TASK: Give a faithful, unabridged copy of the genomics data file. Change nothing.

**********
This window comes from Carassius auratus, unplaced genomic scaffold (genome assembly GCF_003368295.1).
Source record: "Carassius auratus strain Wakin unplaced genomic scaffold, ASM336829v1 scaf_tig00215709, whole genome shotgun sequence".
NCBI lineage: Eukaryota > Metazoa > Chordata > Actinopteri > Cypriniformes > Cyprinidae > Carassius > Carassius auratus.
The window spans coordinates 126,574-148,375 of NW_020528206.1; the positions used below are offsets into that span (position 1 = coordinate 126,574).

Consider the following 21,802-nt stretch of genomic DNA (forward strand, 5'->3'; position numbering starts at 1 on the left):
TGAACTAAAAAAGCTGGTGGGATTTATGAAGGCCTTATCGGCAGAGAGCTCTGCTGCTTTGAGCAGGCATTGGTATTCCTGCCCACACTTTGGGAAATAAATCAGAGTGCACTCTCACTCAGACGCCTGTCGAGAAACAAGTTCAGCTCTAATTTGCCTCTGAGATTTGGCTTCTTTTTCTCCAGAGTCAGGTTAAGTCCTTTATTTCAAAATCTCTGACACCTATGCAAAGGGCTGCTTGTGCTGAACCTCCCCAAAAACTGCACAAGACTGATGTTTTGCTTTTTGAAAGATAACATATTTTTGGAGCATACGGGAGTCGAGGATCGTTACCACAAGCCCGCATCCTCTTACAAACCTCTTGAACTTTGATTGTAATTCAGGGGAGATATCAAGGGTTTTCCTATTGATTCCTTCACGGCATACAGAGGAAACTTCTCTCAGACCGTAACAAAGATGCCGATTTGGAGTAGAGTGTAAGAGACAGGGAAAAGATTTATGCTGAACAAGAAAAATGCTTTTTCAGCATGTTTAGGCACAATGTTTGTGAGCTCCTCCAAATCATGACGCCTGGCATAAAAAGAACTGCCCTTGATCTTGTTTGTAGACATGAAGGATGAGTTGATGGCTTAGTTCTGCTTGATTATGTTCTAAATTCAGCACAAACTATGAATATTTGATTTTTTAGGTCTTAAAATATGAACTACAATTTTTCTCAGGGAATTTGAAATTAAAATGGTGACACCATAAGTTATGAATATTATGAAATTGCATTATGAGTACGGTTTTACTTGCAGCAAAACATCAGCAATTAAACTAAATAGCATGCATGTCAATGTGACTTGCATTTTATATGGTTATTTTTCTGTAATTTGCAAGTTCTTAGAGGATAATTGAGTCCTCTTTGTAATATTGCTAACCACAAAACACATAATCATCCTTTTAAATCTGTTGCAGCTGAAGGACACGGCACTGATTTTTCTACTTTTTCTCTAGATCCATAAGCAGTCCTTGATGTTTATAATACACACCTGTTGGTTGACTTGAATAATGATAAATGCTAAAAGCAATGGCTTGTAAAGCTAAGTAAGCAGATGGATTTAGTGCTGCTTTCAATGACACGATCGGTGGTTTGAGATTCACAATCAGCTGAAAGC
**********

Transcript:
This window comes from Carassius auratus, unplaced genomic scaffold (genome assembly GCF_003368295.1).
Source record: "Carassius auratus strain Wakin unplaced genomic scaffold, ASM336829v1 scaf_tig00215709, whole genome shotgun sequence".
NCBI lineage: Eukaryota > Metazoa > Chordata > Actinopteri > Cypriniformes > Cyprinidae > Carassius > Carassius auratus.
The window spans coordinates 126,574-148,375 of NW_020528206.1; the positions used below are offsets into that span (position 1 = coordinate 126,574).

Consider the following 21,802-nt stretch of genomic DNA (forward strand, 5'->3'; position numbering starts at 1 on the left):
TGAACTAAAAAAGCTGGTGGGATTTATGAAGGCCTTATCGGCAGAGAGCTCTGCTGCTTTGAGCAGGCATTGGTATTCCTGCCCACACTTTGGGAAATAAATCAGAGTGCACTCTCACTCAGACGCCTGTCGAGAAACAAGTTCAGCTCTAATTTGCCTCTGAGATTTGGCTTCTTTTTCTCCAGAGTCAGGTTAAGTCCTTTATTTCAAAATCTCTGACACCTATGCAAAGGGCTGCTTGTGCTGAACCTCCCCAAAAACTGCACAAGACTGATGTTTTGCTTTTTGAAAGATAACATATTTTTGGAGCATACGGGAGTCGAGGATCGTTACCACAAGCCCGCATCCTCTTACAAACCTCTTGAACTTTGATTGTAATTCAGGGGAGATATCAAGGGTTTTCCTATTGATTCCTTCACGGCATACAGAGGAAACTTCTCTCAGACCGTAACAAAGATGCCGATTTGGAGTAGAGTGTAAGAGACAGGGAAAAGATTTATGCTGAACAAGAAAAATGCTTTTTCAGCATGTTTAGGCACAATGTTTGTGAGCTCCTCCAAATCATGACGCCTGGCATAAAAAGAACTGCCCTTGATCTTGTTTGTAGACATGAAGGATGAGTTGATGGCTTAGTTCTGCTTGATTATGTTCTAAATTCAGCACAAACTATGAATATTTGATTTTTTAGGTCTTAAAATATGAACTACAATTTTTCTCAGGGAATTTGAAATTAAAATGGTGACACCATAAGTTATGAATATTATGAAATTGCATTATGAGTACGGTTTTACTTGCAGCAAAACATCAGCAATTAAACTAAATAGCATGCATGTCAATGTGACTTGCATTTTATATGGTTATTTTTCTGTAATTTGCAAGTTCTTAGAGGATAATTGAGTCCTCTTTGTAATATTGCTAACCACAAAACACATAATCATCCTTTTAAATCTGTTGCAGCTGAAGGACACGGCACTGATTTTTCTACTTTTTCTCTAGATCCATAAGCAGTCCTTGATGTTTATAATACACACCTGTTGGTTGACTTGAATAATGATAAATGCTAAAAGCAATGGCTTGTAAAGCTAAGTAAGCAGATGGATTTAGTGCTGCTTTCAATGACACGATCGGTGGTTTGAGATTCACAATCAGCTGAAAGC